The Acoustiguide audio tour, available in six languages, will guide you through the main part of the museum located on the second floor. Beginning with the "front nine," you learn the history of the game, starting in St. Andrews, Scotland. You see the old balls, clubs, player memorabilia, and artifacts. You become acquainted with the rules, courses, evolution of equipment, history of TV’s influence, and the breakdown of gender and race in the game. In the "back nine" you get a feel for how golf has changed from the past; from the course designs and maintenance, golf organizations, tours, caddies, and players that make up golf today. Visitors can putt with old clubs and new clubs and play a par-three hole in a simulator (which I forced the volunteer to forget after I left). An electronic scoreboard displays your name for everyone to see, which provides a great photo opportunity.
Another part of the exhibit showcases all of the members in the Hall of Fame. Besides the bust, there are personal items and an interactive computer with the player’s bio and career information. On the first floor there is a video loop that serves as an introduction to golf. There is also an IMAX theatre.
You can take a ride in a glass elevator to the Shrine. From 110 feet above, you get a beautiful view of the World Golf Village. Outside is an 18-hole putting course and the Challenge Hole, a 132-yard replica of the 17th island green at the TPC Sawgrass. Although I didn’t tour the grounds, I know that they also have accommodations, shopping, restaurants, and two golf courses.
If you experience everything, the museum would take you days. With just a sampling of everything in the museum, it would take about 2 to 3 hours. The museum is open from 10am to 6pm Monday-Friday and 12 to 6pm on Sunday. Adult admission is $12. If you can’t make it to the museum, the website offers a great overview of both the village and the museum at World Golf Village.
Member Rating 4 out of 5 on January 6, 2005
World Golf Hall of Fame
500 S Legacy TRL
St. Augustine, Florida 32092
I couldn’t hear everything about the history of the city the first time around (which sometimes happens with a lot of people), so if I went around again, I was sure I’d catch everything. And because my memory is so bad, I wanted to hear the history again so maybe something would stick! All of the tour drivers were so kind as I got to know them. It was nice to be addressed by my first name, and they gave me courage to ask lots of (what I call) dumb questions.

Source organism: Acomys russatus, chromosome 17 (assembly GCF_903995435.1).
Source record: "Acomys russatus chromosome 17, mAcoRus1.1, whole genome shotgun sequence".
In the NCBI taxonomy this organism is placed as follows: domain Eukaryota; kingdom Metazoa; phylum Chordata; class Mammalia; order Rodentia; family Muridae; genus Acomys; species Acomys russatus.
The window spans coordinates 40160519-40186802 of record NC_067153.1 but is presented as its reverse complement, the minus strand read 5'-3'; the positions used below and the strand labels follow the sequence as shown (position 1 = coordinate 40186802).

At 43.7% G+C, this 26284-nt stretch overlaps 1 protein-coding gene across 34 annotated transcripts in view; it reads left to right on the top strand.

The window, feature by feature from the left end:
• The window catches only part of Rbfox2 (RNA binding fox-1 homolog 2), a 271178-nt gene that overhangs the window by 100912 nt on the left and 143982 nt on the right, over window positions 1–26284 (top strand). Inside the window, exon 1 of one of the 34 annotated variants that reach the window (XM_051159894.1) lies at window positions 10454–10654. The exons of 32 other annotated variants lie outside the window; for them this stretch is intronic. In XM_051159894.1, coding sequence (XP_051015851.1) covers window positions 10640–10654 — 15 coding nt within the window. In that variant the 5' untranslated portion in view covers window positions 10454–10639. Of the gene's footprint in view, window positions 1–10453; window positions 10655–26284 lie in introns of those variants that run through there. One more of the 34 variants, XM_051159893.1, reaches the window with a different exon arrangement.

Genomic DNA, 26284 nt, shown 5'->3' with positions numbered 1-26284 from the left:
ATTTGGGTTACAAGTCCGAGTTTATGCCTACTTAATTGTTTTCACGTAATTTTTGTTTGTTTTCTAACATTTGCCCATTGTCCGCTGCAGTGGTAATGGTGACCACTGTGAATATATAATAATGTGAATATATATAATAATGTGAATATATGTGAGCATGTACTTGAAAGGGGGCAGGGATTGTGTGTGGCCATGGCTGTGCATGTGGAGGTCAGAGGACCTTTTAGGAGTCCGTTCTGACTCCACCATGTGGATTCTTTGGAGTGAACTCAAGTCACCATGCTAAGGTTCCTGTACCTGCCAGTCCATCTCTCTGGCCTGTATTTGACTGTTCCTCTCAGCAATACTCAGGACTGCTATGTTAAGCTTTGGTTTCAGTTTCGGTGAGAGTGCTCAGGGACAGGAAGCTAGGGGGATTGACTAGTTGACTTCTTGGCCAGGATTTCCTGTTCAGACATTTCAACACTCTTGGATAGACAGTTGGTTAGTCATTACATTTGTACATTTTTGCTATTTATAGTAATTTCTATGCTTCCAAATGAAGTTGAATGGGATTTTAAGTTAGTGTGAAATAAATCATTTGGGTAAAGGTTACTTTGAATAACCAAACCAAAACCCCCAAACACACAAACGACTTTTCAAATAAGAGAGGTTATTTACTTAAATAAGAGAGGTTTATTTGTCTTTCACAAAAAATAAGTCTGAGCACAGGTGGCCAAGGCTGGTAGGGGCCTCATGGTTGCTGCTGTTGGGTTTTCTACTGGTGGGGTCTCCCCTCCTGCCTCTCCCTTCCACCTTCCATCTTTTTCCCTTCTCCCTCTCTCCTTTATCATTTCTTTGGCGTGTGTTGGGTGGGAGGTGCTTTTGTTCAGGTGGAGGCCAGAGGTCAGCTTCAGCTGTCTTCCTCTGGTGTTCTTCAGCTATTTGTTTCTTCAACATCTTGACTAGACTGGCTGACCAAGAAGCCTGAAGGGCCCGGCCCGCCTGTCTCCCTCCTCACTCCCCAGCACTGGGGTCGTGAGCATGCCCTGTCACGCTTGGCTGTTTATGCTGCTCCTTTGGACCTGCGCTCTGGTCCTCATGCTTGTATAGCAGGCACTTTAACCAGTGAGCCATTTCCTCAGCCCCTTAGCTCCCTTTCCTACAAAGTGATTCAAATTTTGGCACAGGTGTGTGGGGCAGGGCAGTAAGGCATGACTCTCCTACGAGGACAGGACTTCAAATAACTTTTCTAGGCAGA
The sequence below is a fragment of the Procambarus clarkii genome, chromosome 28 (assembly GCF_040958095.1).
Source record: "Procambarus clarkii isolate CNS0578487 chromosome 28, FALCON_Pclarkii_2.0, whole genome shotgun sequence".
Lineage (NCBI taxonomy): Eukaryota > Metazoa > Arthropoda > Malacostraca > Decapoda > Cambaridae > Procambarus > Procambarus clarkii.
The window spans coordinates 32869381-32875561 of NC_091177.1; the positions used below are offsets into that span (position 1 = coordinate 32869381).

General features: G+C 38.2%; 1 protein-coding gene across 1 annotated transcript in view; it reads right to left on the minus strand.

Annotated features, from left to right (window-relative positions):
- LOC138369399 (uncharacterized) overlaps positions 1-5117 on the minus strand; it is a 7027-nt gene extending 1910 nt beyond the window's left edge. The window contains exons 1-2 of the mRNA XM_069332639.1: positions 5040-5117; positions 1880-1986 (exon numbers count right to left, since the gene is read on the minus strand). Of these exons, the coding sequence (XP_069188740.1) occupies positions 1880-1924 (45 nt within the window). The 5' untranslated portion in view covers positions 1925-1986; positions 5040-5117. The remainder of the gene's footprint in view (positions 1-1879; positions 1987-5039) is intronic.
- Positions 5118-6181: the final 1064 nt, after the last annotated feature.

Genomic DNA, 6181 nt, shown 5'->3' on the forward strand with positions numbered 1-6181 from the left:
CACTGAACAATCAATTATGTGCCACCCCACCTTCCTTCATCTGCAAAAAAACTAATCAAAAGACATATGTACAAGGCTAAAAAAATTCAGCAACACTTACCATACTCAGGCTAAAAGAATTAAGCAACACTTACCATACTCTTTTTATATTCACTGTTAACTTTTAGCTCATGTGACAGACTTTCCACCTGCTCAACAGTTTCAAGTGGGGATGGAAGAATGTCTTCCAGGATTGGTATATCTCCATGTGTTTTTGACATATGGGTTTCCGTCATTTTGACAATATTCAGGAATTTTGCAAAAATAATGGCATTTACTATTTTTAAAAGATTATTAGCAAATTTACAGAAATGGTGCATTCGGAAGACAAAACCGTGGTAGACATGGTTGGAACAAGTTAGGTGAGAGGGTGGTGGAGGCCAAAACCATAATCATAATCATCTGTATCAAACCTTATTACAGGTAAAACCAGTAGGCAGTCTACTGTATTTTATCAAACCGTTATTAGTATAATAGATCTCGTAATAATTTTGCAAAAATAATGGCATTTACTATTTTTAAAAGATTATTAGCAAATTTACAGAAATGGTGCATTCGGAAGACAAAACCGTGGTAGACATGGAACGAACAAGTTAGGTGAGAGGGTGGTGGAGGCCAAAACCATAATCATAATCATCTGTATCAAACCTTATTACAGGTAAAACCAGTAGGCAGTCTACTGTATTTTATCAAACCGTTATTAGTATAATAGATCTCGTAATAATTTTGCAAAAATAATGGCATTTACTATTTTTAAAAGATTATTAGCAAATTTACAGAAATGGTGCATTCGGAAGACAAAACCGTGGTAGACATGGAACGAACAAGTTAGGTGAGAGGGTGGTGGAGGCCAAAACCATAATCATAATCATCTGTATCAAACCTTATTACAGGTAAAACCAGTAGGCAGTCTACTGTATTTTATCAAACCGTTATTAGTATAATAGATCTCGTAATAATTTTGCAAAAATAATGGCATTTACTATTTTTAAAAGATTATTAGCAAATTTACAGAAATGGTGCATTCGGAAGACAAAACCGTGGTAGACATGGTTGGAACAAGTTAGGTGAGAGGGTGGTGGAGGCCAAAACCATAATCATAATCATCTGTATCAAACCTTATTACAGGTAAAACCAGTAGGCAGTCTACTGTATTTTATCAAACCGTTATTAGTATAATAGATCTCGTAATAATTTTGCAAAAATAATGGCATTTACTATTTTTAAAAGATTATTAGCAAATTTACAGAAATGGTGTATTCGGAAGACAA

The Old Town Trolley makes 20 stops, and your ticket is good for three consecutive days. You can get on and off as often as you want. The trolley will pick you up every 15 to 20 minutes. They hit all of the highlights of the city like St. George Street, Flagler College and Presbyterian Church, Lightner Museum, Castillo de San Marcos, Ripley’s Believe It or Not, Casa Monica Hotel, the Fountain of Youth, and San Sebastian Winery. Along the way, they will also point out other significant buildings and facts, like the shortest street in the country named "Treasury Street," and the doors are so small because the Spaniards were so short. The driver will also slow down so you can see things, like actual buildings made of coquina (shells). One of my favorite places on the tour was Magnolia Street, where these massive trees covered with moss lined the street and hung so low that there was hardly any sunlight on the street. It has been recognized as one of the country’s most beautiful. It was breathtaking.
I was not a big fan of trolleys in the past, although I had never been on one of them. To me they seemed too touristy. However, with so much history here, I think the Old Town Trolley is a great way to learn about the city. The service from the drivers was fantastic, so I wouldn’t choose anyone else. For more information and to order discount tickets online, visit http://www.historictours.com/staugustine/.
Member Rating 5 out of 5 on January 14, 2005
Old Town Trolley
167 San Marco Ave.
St. Augustine, Florida 32084
Attraction | "Nombre de Dios"
Also on these grounds is Our Lady of La Leche Shrine, America’s oldest Marian shrine. There is also a chapel, other statues and memorials, a rustic altar, and a gift shop. It is so peaceful and serene here. It’s a nice place to go at the end of the day, before sunset, to wind down and relax.
Member Rating 3 out of 5 on January 14, 2005
Mission of Nombre De Dios & La Leche Shrine
27 Ocean Ave
St. Augustine, Florida 32084